I thought I’d share a few of the strategies that have made this so much easier than I thought it would be (although there have been days when I’ve almost caved in… almost, but not quite).
WHY TEST YOUR WILLPOWER?
Why torture yourself? Willpower is great, but constantly holding out is just plain tiring. Far easier to just not look… off-line and online, it’s just easier not to even look and avoid temptation that way.
MAKE A LIST
If you shop in any of the big five supermarkets for food (online or highstreet), then you know there are so many temptations – even a new lipstick or a plain t-shirt – it all adds up. Far easier to make a list and totally stick to it – don’t even think about checking out this week’s offers – they’ll still be there next month and by then you’ll know if you REALLY need yet another nude lipstick! Better yet, if you don’t trust yourself to not throw in a quick mascara in the shopping trolley, get someone else to do the shopping for you.
ADD ONE, TAKE ONE AWAY
As I mentioned above, of course there are things that haven’t escaped my notice and for those things, I’ve created a wishlist on my phone in the notes app. BUT here’s the crunch; for each thing I’m adding to the wishlist, I’m also listing one (sometimes more, but at least one) item that I’ll either sell or give to charity. Actually, I need to do a huge clearout in addition to this, so keep an eye on my INSTAGRAM and DEPOP accounts where I’ll be listing some of the items for sale. It’s when I do these clearcuts that I realise how much of an impulse shopper I sometimes am – I have so many things I’ve never worn, but I remember at the time thinking how much I HAD to have that item… quite a sobering thought. Basically, I guess this is the point of this whole exercise – to be more mindful of what we spend our hard earned money on.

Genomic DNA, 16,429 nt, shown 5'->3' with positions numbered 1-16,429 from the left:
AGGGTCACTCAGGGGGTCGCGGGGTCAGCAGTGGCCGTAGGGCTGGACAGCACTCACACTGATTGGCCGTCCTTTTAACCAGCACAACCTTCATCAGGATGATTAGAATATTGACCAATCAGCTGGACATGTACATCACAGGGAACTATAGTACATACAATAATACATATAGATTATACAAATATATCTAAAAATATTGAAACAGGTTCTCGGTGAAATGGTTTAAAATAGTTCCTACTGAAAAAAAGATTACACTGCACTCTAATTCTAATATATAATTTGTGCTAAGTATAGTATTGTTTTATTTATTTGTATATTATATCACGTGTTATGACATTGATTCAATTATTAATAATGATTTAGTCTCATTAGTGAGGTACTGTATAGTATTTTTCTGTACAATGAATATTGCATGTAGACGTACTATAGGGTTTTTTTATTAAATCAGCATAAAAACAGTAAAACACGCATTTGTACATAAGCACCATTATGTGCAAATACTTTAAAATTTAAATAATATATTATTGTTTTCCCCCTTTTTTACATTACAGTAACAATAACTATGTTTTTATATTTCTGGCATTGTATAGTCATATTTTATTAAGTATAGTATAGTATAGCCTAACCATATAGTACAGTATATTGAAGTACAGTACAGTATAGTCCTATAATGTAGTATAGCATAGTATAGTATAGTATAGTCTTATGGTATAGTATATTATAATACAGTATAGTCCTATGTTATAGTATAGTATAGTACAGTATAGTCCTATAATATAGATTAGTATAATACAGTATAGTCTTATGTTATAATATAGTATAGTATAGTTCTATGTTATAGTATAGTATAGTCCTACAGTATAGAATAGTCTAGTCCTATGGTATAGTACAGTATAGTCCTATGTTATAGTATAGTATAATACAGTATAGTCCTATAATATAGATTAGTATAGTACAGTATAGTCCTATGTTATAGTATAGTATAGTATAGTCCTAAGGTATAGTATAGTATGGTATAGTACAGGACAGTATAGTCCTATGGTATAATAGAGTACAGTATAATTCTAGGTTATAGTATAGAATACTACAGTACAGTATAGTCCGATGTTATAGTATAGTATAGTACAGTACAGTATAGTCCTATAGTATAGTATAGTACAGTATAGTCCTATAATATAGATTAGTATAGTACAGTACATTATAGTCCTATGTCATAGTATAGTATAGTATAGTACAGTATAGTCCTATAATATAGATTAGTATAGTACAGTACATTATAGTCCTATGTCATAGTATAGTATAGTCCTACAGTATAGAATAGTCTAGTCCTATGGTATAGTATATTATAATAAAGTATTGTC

My last two strategies have been the most useful…
STAY OFF INSTAGRAM STORIES
Ironic that I should suggest this, seeing as so much of my social media sharing is within the instagram platform, but seriously, stay away from mindlessly scrolling through other people’s stories to see them showing off new products daily (more often than not, with a swipe-up that gives you the option to buy it straight away). Continually seeing other peoples purchases or suggestions subliminally normalises your desire and self-justification to shop constantly… bear in mind most influencers haven’t ACTUALLY bought the item they’re showing you, it’s just a photo taken from a website of the product, with a link to to shop it. (9 times of out 10, they haven’t bought it, and even if they have, I bet loads of them return it after photographing themselves with it – yes, I’m getting cynical here).
Last but not least…
If you’re anything like me, your email inbox is awash with special offers, flash sales, time-limited extra discounts, new in… however else it’s dressed up, it’ll be an email from shopping websites you don’t even remember signing up to. Recently, I’m just clicking that unsubscribe button at the bottom of each email as and when they come in – it’s such a satisfying feeling and if I don’t read about or know about a special offer, I’m not tempted, right? Of course, this also comes with the added bonus of clearing up my inbox from lots of surplus emails I never actually read that clog up the in-tray and risk me missing the emails I actually DO need to see – so it’s a WIN-WIN!
WHAT ARE YOUR FAILSAFE WAYS TO SPEND LESS AND BE MORE MINDFUL OF WHAT YOU ACTUALLY SPEND ON? ARE YOU EVEN DOING #FrugalFebruary? OR DID YOU HOLD BACK IN JANUARY? I’D LOVE TO KNOW YOUR THOUGHTS ON THIS IN THE COMMENTS BELOW.
*images from unsplash